Solution Requirements and Guidelines The following is a list of requirements and guidelines that will be used to govern the design and implementation of the new OSS SS Anti-‐CSRF solution. Although the implementation for this project will be specific to J2EE web application architectures, these requirements and guidelines have been generalized to the extent possible. The intention is to provide future Anti-‐CSRF solution developers of other common web technologies a foundation for developing an Anti-‐CSRF solution with equivalent security and integration flexibility. 1.
CSRF Protection Must Support Stateless and Stateful Modes The solution must work with web applications that do and do not utilize session storage.
CSRF Token Life Must Be Configurable Token life options supported by Stateless and Stateful modes must be configurable.
CSRF Token Protection Scope Must Be Configurable It must be possible to configure the following: § White list of exempt URLs -‐ By default, a non-‐expired token will be considered valid for all application requests (i.e. site-‐wide protection). It must be possible to exempt specific URLs from site-‐wide CSRF token validation. § Black list of protected URLs – it must be possible to only protect specific URLs with a CSRF token
API and Integration Documentation Must Be Provided The solution API and integration steps must be clearly documented.
CSRF Tokens Should be User Specific The CSRF token should be tied to the authenticated user’s identity.
CSRF Token Protection Scope Should Support Form Specific Protection The scope of protection can be configured so that a non-‐expired token is tied to a specific form. Note: This requirement is out of scope for this project however the feature is on the roadmap for a future version of the OSS SS Solution.
Simple Integration with Existing Web Application Technology Stack The solution should adhere to the following principles to ensure it is as plug-‐n-‐play as possible: ü Designed as a library that can be referenced by existing applications ü Utilize core platform-‐level APIs and specifications ü Minimize use of 3rd party libraries ü Aim to limit code modifications to source code of the integrating application
1 http://www.keyczar.org/ Rev. 1/14/2014
Feature Roadmap The following features are out of scope for this project, however they are on the roadmap for future development efforts: § Support for alternate protection schemes, such as Double Cookie Submit protection pattern § Support for token scoped to a form and the related token life configuration option Refer to Specs-‐GDS.xlsx for a high level overview of the features in and out of scope for this project. The protection Mode as well as Token Scope and Token Life supported by that mode will be configurable.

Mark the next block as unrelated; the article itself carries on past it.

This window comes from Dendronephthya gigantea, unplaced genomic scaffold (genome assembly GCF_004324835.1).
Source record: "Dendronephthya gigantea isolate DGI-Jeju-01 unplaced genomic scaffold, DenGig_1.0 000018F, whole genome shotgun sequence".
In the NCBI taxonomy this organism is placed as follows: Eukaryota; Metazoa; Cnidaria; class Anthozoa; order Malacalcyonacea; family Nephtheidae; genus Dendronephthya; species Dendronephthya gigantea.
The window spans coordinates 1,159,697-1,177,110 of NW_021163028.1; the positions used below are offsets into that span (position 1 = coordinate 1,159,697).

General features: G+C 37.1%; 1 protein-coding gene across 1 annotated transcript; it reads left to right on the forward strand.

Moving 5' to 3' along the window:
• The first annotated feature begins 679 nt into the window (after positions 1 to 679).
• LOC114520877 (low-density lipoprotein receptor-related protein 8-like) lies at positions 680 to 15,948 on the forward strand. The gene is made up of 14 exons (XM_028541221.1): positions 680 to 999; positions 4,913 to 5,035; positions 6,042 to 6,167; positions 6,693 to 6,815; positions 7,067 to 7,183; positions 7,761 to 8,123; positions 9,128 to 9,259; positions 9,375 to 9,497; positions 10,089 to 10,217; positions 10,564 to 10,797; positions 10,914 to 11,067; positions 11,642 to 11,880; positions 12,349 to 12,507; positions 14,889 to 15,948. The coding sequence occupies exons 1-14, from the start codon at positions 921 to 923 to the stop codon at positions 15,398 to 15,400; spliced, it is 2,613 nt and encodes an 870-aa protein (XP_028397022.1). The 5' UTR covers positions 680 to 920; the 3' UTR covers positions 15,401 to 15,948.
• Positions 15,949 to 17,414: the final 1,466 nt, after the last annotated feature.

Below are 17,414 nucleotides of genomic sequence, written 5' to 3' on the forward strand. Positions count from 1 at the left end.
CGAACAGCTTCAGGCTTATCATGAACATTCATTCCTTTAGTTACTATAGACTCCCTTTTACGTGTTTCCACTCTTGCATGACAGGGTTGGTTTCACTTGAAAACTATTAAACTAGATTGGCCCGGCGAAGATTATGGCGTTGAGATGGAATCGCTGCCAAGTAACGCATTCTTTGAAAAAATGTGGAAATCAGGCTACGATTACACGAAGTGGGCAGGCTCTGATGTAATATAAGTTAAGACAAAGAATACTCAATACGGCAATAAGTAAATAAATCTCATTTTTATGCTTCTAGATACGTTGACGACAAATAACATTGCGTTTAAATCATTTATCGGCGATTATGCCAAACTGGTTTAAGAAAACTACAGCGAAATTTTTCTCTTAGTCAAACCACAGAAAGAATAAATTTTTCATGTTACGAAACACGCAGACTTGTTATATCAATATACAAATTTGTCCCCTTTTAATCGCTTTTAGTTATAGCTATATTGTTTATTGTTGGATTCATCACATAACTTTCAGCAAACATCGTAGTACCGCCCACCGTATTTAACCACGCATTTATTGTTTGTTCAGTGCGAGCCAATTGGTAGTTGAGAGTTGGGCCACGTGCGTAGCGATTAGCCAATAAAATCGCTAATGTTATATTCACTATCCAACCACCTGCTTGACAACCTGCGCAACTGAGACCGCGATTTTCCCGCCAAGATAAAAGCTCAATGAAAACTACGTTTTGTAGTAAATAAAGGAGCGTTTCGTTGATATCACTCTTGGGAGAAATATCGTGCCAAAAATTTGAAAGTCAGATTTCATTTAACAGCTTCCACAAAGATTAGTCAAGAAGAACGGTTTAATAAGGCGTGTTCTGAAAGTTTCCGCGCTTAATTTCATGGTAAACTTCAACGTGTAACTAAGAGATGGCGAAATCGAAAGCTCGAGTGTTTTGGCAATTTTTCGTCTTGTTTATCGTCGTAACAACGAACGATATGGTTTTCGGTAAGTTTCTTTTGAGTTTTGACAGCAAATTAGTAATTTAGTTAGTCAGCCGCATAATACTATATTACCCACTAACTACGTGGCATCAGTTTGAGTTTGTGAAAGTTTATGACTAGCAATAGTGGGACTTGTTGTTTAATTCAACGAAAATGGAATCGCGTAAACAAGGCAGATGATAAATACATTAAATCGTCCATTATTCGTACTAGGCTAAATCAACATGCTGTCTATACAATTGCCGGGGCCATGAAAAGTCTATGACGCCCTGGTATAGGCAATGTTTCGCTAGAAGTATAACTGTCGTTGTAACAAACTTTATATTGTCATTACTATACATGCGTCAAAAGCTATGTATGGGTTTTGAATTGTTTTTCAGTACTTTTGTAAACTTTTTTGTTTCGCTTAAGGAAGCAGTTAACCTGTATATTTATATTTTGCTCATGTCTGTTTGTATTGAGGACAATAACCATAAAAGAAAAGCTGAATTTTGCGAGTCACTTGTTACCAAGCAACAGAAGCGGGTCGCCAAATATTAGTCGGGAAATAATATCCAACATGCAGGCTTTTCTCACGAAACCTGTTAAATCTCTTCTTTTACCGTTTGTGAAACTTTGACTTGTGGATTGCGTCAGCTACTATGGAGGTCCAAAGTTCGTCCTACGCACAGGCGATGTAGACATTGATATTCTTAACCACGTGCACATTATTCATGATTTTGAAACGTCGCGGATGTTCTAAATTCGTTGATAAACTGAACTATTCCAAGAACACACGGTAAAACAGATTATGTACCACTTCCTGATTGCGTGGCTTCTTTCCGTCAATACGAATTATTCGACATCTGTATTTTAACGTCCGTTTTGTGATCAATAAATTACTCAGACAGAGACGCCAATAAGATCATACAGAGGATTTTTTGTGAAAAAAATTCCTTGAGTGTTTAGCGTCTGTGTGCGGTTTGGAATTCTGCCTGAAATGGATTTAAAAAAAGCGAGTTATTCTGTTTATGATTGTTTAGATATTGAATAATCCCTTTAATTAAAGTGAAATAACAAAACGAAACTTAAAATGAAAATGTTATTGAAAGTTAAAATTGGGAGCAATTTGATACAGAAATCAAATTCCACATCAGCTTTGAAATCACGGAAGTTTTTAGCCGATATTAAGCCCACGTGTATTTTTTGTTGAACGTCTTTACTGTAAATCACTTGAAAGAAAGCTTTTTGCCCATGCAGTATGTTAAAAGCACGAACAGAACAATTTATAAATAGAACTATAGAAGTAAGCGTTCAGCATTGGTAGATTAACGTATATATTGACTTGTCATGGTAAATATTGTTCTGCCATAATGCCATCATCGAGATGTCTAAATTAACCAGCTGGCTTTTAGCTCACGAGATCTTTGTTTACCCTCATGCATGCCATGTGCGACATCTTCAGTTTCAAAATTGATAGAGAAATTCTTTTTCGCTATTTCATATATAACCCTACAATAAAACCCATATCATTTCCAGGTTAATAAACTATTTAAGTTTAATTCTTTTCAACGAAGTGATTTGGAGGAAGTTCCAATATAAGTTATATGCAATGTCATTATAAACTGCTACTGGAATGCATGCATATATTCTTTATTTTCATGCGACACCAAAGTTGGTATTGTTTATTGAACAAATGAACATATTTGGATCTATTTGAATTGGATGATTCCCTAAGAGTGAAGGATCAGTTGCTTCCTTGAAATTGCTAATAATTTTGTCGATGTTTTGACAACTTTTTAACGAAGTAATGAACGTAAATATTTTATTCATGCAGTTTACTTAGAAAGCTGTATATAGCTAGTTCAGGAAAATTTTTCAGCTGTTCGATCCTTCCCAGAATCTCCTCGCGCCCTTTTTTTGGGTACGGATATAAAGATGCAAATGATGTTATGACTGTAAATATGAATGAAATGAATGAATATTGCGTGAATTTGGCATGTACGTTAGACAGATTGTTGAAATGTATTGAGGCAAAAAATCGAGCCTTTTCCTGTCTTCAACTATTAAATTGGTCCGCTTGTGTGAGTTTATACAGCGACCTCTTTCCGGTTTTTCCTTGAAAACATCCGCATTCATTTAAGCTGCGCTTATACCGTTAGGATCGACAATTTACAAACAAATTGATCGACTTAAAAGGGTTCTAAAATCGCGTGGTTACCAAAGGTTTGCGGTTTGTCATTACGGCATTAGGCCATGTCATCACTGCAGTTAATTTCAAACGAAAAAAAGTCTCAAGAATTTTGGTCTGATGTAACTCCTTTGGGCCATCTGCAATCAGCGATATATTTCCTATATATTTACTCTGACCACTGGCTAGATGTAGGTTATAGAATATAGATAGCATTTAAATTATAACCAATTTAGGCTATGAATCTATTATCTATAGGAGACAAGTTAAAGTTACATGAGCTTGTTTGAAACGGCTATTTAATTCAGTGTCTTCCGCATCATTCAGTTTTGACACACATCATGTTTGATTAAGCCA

Cryptographic Design and Implementation Notes The following is only applicable to the HMAC based Anti-‐CSRF solution. Key Generation and Storage Keyczar keys are generated using the KeyczarTool utility which is a standalone JAR file. The tool ensures that the crypto keys are generated in a secure manner. The keys used by the CSRF solution are dependent on the application since it will be defined based on the signing key which is generated. The default signing key size in Keyczar is 256 bits. The keys are stored within a text file. It will be up to the integrator to place the file on the deployment server and protected from unauthorized access. The key file location will then need to be added to the Anti-‐CSRF solutions configuration file. Key Rotation Keyczar contains built-‐in support to implement key rotations. Each signature generated by Keyczar will contain a header which indicates which key was used to perform the signing. This provides the flexibility of defining multiple keys and promoting, demoting and revoking keys as needed through the KeyczarTool. Signature Generation and Verification The signature is generated using the Signer.sign method. The default HMAC algorithm used by Keyczar is SHA-‐1. The verification will be performed by using the Signer.verify method. It should be noted that the Keyczar.verify method performed constant-‐time comparisons and would therefore not be susceptible to timing attacks. For additional documentation on the Keyczar library refer to the following document: http://keyczar.googlecode.com/files/keyczar05b.pdf